Bill perked up a bit at the noise of another human, “Are you now?  No need to worry there, Georg here probably will have something to spare.”  He snorted, poking good humor at his friend’s excess weight.  “Do you know that his two twin cousins are trying to be chefs?  That’s crazy!  He told me this and I said-“


Georg finally spoke up, though his voice squeaking, “Y-You said ‘Wh-why d-didn’t you t-tell me this b-before I joined th-the S-Seminary.”


That merited a smirk from Horst.


Bill suddenly flashed out his hand and flicked Georg’s ear once more, “Shut.  Up.  Stop blowing my stories.  Just because I can tell better stories then you can.”  Traudl was giggling at the tall seminarian.


Horst Keller turned his eyes towards Georg, and leaned forward to speak to him.  “Comrade, have you always been that tongue-tied?”  He asked frankly.


The flash of embarrassment came to the short seminarian’s cheeks.  Yes, he always had been “tongue-tied”, but how was he supposed to tell this stranger that?  What sort of answer would be appropriate at all, should he even answer or should he look to Bill to answer for him? 


“Y-Yes…” he spurted the word out quickly.  The little seminarian slouched lower in his seat under the eyes of Keller, ashamed.


“Yeah, Kleiner Georg has always had it, at least for as long as I’ve known him and that’s... what four years?” He asked, not even giving Georg time to answer before he continued on jabbering away.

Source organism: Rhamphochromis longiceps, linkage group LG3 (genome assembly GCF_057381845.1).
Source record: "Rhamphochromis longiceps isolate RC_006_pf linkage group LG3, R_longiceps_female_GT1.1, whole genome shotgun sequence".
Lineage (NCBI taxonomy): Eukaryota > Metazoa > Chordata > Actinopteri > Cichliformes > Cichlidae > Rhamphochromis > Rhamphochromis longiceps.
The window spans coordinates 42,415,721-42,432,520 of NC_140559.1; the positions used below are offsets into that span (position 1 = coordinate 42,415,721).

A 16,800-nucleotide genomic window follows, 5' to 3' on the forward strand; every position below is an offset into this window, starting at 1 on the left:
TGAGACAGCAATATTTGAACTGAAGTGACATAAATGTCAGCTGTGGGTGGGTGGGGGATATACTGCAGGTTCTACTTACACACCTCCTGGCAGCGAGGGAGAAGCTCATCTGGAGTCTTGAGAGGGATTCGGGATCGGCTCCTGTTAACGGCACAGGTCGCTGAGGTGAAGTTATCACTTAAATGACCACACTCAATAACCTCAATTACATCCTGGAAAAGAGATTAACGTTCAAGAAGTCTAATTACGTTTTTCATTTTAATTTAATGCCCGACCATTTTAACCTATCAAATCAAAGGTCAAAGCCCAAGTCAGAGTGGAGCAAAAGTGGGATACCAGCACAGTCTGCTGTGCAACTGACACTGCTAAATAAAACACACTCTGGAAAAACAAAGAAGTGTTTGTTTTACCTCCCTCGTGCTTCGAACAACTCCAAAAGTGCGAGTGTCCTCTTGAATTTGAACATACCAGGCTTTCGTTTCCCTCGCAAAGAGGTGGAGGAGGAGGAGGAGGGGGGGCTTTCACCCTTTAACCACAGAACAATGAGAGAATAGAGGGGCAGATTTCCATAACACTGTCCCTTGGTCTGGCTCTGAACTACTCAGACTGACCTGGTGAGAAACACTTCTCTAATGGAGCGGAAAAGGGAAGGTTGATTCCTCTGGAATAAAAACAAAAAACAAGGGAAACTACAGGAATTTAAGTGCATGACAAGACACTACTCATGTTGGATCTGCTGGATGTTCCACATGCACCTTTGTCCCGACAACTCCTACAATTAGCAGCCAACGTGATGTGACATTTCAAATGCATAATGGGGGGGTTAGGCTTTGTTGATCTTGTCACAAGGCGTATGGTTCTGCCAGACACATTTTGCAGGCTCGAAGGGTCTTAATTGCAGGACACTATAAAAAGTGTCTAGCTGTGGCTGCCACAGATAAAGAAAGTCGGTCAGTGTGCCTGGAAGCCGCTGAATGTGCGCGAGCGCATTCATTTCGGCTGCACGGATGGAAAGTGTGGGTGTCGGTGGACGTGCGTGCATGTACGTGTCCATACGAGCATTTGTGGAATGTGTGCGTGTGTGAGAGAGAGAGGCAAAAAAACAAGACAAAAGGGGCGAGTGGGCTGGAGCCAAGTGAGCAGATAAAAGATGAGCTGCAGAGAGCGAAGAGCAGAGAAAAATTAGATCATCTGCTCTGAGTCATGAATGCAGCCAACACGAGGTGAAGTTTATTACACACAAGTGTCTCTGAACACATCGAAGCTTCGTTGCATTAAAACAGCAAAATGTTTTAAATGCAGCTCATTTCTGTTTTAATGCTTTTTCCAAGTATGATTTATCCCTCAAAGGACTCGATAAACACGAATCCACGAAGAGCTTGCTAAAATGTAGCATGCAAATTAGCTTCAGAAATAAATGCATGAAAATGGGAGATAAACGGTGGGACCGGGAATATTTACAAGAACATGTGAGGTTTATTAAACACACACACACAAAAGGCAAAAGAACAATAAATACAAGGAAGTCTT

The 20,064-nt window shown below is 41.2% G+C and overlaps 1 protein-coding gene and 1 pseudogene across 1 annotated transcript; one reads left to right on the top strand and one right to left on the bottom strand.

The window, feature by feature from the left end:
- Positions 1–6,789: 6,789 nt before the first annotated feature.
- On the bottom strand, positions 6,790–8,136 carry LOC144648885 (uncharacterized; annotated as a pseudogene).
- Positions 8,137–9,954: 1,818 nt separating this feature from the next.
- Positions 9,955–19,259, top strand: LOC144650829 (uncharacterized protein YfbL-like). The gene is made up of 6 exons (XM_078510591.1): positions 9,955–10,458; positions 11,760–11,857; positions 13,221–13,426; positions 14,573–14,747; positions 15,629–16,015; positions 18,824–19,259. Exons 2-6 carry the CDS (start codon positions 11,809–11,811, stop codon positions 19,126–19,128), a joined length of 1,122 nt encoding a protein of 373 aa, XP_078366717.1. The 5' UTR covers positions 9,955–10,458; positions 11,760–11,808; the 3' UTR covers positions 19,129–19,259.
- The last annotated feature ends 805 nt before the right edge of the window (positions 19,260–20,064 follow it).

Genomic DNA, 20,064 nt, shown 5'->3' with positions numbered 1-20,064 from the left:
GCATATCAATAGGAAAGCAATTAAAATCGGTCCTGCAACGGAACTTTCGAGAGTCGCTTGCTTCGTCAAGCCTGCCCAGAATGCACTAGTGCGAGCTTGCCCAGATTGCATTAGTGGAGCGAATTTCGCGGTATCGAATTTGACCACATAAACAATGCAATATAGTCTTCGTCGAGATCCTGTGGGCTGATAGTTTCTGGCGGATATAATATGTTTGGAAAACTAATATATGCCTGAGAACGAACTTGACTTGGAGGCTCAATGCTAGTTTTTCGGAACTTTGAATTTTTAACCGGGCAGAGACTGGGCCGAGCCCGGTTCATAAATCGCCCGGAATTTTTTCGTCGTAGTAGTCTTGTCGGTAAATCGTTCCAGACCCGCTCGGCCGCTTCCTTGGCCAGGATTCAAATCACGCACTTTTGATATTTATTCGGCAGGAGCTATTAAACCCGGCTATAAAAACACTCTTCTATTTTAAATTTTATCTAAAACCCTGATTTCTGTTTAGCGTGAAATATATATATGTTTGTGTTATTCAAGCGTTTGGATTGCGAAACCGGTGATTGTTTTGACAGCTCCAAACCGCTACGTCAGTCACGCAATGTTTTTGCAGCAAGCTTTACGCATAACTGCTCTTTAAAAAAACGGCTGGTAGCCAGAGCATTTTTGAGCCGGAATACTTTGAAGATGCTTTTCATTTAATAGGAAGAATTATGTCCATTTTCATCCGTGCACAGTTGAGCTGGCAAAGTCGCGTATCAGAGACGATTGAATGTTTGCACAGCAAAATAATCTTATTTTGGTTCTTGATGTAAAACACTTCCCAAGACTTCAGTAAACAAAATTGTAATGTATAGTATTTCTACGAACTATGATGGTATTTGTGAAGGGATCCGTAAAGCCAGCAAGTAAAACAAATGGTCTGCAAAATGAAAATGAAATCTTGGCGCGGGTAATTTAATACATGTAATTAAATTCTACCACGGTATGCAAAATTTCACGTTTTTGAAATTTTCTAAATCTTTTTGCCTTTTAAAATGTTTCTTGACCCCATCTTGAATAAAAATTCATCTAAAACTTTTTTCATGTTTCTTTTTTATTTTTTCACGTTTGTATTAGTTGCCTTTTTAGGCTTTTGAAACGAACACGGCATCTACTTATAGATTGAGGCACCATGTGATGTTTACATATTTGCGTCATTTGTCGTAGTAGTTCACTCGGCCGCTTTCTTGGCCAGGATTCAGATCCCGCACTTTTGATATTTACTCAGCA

The mother was massaging her temples; her face grew grimmer as the minutes passed.  Her lips pulled into a sneer of disgust as Bill and her daughter entertained themselves.  She was forcing herself to suffer in the presence of these two ruffians, in her eyes, who were going to be her saviors.  While the tall seminarian was oblivious, Georg slumped even lower; the glare of the wife clawed into the back of his head.


The husband looked over to his wife and frowned deeply,  “Comrade Bill.”  He finally spoke tersely, making the tall seminarian look up from a game of twisted fingers with the girl.


“Ja?” Bill asked


“Just Stop talking.”

© 2012 Smitty "Euro" Thompson

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Added on June 19, 2012
Last Updated on November 10, 2012
Tags: Life Saving Righteous Among Nati


Smitty "Euro" Thompson
Smitty "Euro" Thompson

Gettysburg, PA

Hallo, my name is Smitty Thompson. I am a 20 year old History Major with a German and Creative Writing minor at Gettysburg College, PA. My main interest is German history mainly from formation to th.. more..